Tuesday 23rd October 2012
PHOTOGRAPHERS LAUNCH DOCUMENT SCOTLAND
Three prominent Scottish photographers are today launching Document Scotland, a new initiative which aims to promote, encourage and support documentary photography in their homeland.
Jeremy Sutton-Hibbert, Colin McPherson and Stephen McLaren are Scots-born photographers with a passion for documentary photography. Each has been working internationally for the last decade. Now they are turning their lenses on Scotland to document the social, cultural and economic issues facing the country today.
Document Scotland’s newly-launched website www.documentscotland.com will be developed over the coming weeks and months as a showcase and resource for everyone interested in Scottish documentary photography and will aim to:
• Build on the rich historical tradition of documentary photography in Scotland;
• Make photographic work which documents the social, cultural and economic issues facing Scotland today;
• Promote, encourage and develop new and existing photographic talent in Scotland;
• Participate in the growth of the digital economy in Scotland;
• Leave a lasting document as a resource for future generations in Scotland.
Commenting on the launch of Document Scotland, Mr. Sutton-Hibbert said: “Scotland has a long and pioneering tradition in documentary photography, indeed some might argue that we invented the genre. However you define the history of using photographs to record the people, lives and landscape of Scotland, no-one can doubt that we have a rich tradition of producing outstanding work by a multitude of committed, passionate and skillful practitioners, set against many of the great historical events of the age. It is with this sense of a place and history that we decided to establish Document Scotland. We are three Scots-born photographers, each exponents of documentary photography in our own individual ways. We have lived and worked extensively both at home and abroad. Now, in a sense, Caledonia is calling.”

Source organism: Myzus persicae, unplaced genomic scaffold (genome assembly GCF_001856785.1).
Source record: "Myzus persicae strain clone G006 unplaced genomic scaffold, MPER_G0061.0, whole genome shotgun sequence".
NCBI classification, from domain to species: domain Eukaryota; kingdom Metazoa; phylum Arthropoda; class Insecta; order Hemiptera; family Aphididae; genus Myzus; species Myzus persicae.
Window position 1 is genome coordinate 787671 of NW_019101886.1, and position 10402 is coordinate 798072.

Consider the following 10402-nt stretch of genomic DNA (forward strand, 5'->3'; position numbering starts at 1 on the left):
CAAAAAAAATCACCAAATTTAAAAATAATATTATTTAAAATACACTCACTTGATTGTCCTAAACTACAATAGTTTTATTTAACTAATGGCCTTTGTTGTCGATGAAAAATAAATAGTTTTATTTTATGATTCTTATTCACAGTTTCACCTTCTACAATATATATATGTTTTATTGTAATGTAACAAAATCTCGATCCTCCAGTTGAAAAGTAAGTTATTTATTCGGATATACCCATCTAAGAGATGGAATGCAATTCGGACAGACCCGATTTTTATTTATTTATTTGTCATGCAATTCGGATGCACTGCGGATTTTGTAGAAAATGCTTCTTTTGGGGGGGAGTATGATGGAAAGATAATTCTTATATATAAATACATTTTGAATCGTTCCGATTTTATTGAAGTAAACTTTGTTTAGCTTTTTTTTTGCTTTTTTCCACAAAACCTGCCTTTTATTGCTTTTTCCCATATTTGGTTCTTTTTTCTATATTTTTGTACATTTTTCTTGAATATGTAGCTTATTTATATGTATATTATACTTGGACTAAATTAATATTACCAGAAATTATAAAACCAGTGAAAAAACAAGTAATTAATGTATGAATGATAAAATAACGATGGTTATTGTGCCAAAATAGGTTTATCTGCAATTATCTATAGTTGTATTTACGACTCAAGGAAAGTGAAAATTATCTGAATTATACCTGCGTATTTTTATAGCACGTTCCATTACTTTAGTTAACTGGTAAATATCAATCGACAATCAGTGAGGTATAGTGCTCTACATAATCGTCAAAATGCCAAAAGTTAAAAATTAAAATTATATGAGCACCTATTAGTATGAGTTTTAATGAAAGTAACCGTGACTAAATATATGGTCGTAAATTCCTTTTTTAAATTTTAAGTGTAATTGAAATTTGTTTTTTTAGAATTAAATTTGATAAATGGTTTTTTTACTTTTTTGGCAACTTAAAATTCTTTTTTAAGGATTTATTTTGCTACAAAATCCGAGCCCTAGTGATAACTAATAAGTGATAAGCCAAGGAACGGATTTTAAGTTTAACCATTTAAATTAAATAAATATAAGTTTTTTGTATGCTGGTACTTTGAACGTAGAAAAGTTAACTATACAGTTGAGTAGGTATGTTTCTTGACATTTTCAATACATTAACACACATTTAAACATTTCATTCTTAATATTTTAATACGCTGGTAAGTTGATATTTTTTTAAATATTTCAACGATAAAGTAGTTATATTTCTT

Mr. McPherson commented: “Our aspiration is that the understanding of photographic practice continues to reach every community in Scotland and that people everywhere are inspired to make and enjoy photography. And with that, we will leave a visual document, a testimony to the extraordinary times we are living in.”
Mr. McLaren added: “Scotland today stands at a decisive moment in its history. Events over the next few years will shape how we relate to our neighbours and the wider world. Photography can and should play a central part in documenting this epoch. Document Scotland hopes to play a part not only in recording this era but also in growing the photography economy of Scotland by instigating, collaborating and disseminating photographic work and practice through traditional and new means.”
Thank you for visiting.